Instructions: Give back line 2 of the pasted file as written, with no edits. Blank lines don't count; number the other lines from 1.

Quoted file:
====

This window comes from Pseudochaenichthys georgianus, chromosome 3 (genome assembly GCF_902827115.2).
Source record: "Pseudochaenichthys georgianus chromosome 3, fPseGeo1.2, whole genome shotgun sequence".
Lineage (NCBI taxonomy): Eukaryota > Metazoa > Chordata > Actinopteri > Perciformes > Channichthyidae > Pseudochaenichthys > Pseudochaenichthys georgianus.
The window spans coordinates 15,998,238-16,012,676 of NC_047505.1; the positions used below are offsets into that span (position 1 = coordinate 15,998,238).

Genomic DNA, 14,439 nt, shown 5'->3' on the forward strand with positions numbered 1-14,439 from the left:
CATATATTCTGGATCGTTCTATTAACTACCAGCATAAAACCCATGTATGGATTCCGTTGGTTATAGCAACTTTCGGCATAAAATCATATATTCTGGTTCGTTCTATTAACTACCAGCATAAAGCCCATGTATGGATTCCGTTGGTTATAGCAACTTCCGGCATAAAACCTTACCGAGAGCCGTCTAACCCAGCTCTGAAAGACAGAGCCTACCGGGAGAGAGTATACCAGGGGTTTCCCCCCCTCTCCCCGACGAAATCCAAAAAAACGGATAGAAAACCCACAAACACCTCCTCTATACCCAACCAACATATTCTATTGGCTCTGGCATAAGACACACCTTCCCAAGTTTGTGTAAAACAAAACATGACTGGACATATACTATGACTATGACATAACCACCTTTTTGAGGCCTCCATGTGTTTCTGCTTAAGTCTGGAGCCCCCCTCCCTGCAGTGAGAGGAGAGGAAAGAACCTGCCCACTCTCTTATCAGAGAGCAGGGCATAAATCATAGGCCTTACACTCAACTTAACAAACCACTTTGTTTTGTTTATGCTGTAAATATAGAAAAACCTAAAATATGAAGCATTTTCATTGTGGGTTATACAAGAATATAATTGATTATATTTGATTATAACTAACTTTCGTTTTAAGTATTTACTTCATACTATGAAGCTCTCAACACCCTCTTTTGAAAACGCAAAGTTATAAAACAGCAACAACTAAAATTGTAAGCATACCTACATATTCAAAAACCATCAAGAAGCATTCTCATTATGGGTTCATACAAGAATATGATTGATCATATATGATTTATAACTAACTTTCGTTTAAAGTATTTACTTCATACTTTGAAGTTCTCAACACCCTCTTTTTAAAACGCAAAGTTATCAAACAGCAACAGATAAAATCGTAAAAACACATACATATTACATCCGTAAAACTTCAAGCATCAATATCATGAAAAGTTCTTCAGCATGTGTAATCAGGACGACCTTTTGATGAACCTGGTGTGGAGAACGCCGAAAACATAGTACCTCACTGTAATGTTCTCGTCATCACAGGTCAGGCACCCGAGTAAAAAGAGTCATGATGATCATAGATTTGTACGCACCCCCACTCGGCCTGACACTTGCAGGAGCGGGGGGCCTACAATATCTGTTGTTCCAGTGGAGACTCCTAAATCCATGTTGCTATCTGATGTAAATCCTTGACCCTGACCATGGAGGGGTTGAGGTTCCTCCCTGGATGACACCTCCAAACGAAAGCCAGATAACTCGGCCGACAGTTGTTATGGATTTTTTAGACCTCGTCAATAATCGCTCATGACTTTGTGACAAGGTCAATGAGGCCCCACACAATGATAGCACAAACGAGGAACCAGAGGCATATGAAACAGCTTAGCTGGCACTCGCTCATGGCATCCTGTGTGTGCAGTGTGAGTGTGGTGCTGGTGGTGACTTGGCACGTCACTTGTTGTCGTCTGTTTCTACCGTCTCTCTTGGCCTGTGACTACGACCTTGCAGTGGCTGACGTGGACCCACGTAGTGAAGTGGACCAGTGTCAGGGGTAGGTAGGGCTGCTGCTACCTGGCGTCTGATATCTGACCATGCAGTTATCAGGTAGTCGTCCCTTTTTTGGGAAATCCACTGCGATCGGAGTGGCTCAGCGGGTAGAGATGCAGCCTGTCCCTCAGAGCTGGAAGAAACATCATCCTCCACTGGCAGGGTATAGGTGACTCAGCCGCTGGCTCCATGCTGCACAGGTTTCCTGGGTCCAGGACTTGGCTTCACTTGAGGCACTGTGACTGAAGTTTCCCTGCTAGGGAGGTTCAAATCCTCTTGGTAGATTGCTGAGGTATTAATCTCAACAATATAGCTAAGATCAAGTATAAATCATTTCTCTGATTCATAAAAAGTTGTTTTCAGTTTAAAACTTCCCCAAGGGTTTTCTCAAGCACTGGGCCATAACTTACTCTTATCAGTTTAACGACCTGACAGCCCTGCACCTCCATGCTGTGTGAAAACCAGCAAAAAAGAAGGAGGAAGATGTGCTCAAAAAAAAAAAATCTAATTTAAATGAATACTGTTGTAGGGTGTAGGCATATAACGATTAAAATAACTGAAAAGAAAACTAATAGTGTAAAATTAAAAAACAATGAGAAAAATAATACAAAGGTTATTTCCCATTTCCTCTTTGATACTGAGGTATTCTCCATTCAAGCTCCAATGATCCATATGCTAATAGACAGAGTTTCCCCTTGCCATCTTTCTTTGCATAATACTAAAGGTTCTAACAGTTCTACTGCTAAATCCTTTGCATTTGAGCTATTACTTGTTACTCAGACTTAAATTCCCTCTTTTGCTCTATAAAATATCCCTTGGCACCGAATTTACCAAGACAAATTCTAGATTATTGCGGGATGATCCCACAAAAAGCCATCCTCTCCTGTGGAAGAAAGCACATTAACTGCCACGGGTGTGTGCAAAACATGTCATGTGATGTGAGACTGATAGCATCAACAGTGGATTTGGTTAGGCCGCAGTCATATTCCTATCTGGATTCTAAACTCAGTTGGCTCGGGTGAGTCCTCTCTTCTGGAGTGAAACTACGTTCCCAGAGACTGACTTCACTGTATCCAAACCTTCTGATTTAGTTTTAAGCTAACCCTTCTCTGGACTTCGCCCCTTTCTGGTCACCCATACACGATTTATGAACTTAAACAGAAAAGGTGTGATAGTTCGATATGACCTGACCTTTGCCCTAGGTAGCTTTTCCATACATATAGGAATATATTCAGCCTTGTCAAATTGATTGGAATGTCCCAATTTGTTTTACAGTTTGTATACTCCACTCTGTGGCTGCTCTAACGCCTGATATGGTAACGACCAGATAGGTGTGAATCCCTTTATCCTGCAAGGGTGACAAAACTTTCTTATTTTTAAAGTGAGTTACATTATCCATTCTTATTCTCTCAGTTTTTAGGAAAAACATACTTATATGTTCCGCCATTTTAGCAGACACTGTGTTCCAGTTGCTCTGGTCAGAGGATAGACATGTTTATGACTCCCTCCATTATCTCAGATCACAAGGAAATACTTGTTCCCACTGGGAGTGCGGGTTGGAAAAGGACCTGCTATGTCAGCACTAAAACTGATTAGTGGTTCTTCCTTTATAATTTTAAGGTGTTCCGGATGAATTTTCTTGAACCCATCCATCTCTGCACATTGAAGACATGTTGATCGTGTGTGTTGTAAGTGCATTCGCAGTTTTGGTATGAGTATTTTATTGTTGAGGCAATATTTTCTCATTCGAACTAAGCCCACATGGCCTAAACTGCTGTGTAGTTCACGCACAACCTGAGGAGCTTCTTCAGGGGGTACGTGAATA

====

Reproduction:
Source record: "Pseudochaenichthys georgianus chromosome 3, fPseGeo1.2, whole genome shotgun sequence".